“The people in power here were largely voters disaffected by drug prosecutions,” Fisher says.
His research led him to examine the paradox of our culture’s curious embrace of alcohol and its rejection of other recreational intoxicants. And, taking the tale to the roots of the race and class injustices many believe underlie anti-drug legislation, he found that early drug laws were passed to shield white people from the snares of addiction and abuse. The laws’ utility in advancing racial repression came later.
Fundamentally, Fisher argues, ancient religious dogmas are in play, some of them spurious ascriptions to St. Augustine. “We have banned recreational intoxicants not because they harm us or give pleasure to groups we despise, but because of our cultural euphoria taboo—an old and deep and essentially moral aversion to pleasures that numb the mind.”
The earliest drug laws in the United States did not target the Chinese, African Americans and Mexicans who were often linked to opium, cocaine and marijuana, Fisher reports. The bans focused on white folks and were written by white lawmakers “to protect the morals of their own racial kin,” especially when a drug took “respectable women and youth in its clutches.”
Some early reports on opium smoking in America focused on the threat of promiscuity and the specter of miscegenation, dire tales intended to rile readers and lend support to prohibitions. One, quoted in Beware Euphoria, described “the sickening sight of young white girls from sixteen to twenty years of age lying half-undressed on the floor or couches smoking with their ‘lovers.’ Men and women, Chinese and white people, mix indiscriminately in Chinatown smoking houses.”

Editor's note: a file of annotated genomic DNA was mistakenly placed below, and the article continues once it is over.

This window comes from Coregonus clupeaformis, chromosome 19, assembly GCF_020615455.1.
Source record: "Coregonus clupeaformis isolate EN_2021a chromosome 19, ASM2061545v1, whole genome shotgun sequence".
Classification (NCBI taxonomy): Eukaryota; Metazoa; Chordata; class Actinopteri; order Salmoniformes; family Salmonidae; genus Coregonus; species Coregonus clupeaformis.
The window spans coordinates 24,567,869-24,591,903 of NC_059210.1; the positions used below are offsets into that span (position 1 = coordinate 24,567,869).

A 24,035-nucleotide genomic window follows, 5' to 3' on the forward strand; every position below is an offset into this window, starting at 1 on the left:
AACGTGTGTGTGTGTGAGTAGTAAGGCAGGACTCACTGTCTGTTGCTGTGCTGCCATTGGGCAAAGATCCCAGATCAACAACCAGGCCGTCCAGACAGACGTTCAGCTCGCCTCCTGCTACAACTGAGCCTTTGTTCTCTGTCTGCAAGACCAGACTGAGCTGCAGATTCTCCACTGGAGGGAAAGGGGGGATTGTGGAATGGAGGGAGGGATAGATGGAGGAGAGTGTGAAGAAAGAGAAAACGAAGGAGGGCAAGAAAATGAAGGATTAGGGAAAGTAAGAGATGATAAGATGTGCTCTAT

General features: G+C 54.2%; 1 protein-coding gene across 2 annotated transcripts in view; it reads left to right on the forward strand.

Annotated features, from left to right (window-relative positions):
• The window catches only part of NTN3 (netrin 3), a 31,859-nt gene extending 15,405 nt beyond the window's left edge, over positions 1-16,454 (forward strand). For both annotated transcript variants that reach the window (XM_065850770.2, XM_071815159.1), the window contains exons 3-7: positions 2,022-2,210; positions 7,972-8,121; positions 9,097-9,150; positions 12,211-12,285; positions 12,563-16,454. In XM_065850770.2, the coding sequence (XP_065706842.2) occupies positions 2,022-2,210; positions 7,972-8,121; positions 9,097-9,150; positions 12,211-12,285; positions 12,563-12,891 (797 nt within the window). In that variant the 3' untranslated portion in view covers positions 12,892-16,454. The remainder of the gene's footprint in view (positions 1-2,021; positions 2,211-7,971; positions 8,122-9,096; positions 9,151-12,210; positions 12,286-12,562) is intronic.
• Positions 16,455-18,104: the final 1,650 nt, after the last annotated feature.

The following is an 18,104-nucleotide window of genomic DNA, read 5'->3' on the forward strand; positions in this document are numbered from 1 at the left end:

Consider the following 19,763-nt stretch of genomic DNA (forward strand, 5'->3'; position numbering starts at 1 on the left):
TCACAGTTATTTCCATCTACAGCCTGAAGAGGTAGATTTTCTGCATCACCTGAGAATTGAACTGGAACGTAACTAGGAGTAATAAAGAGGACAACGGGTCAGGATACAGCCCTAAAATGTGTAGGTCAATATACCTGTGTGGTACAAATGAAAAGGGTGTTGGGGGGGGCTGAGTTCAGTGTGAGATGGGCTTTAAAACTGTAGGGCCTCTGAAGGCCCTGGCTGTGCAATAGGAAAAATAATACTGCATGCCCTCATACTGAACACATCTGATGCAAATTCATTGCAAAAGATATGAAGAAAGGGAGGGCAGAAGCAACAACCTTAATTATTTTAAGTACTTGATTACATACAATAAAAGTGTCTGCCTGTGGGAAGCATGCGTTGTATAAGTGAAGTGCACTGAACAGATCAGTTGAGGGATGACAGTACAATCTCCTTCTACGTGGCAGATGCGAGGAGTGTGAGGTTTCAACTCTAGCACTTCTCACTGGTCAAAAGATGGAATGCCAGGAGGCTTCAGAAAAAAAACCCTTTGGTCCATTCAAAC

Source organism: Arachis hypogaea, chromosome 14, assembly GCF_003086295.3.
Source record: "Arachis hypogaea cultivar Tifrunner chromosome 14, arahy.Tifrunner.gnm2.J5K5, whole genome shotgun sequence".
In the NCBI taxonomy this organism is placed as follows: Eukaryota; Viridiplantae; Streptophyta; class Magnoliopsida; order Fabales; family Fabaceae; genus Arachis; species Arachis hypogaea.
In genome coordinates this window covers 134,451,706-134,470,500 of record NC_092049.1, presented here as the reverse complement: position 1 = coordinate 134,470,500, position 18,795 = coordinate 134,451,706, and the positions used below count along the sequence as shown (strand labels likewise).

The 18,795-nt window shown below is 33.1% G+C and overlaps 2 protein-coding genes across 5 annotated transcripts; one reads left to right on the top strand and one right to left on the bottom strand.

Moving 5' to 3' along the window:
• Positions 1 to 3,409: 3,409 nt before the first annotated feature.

Reinforcing the now common belief that racial bias drove drug legislation was an infamous New York Times headline from 1914: “Negro Cocaine ‘Fiends’ Are a New Southern Menace.” Fisher calls it perhaps the most quoted artifact in the history of America’s war against drugs.
Cannabis was also a culprit, and Harry J. Anslinger its foremost propagandist of doom. “Assassin of youth,” thundered the Federal Bureau of Narcotics commissioner in the 1930s about marijuana, claiming it led to suicide, rape and murder. Fisher is unsparing as he describes the “justly maligned” crusader and his overheated diatribe. “His round head plopped neckless atop a fireplug torso, Anslinger earned the scorn of modern drug-war historians, who tag him with inciting anti-pot panic.”
Fisher’s engaging prose and crisp storytelling have won him awards for excellence in teaching and can be traced to his courtroom successes. “For a jury, you have to reconstruct a story as a historian does. Those sets of skills recur in the classroom and in writing,” he says. “It doesn’t help to persuade people or communicate a thought if their eyes glaze over.”
The book ends with a state-by-state account of the recent debates over decriminalization, followed by cautions about the risks of rebranding euphoriants as purely benign. Alcohol, Fisher points out, has been rehabilitated post-Prohibition as a social lubricant, but one challenge for those promoting cannabis, for example, “is persuading skeptics it can enliven and enrich conversation without dumbing it down or snuffing it out.” Then too is the risk to young people. “Accounts of Ivy-bound youth sidelined by pot,” Fisher writes, “seemingly the stuff of anecdote and fearmongering, are too rooted in research for prudent parents to ignore.”
Moreover, the old moral precepts against mind-disabling conduct haven’t entirely vanished. Fisher cites New York Times columnist David Brooks who warned in 2014 that those aspiring to become responsible adults will need “the powers of reason, temperance, and self-control—not qualities one associates with being high.”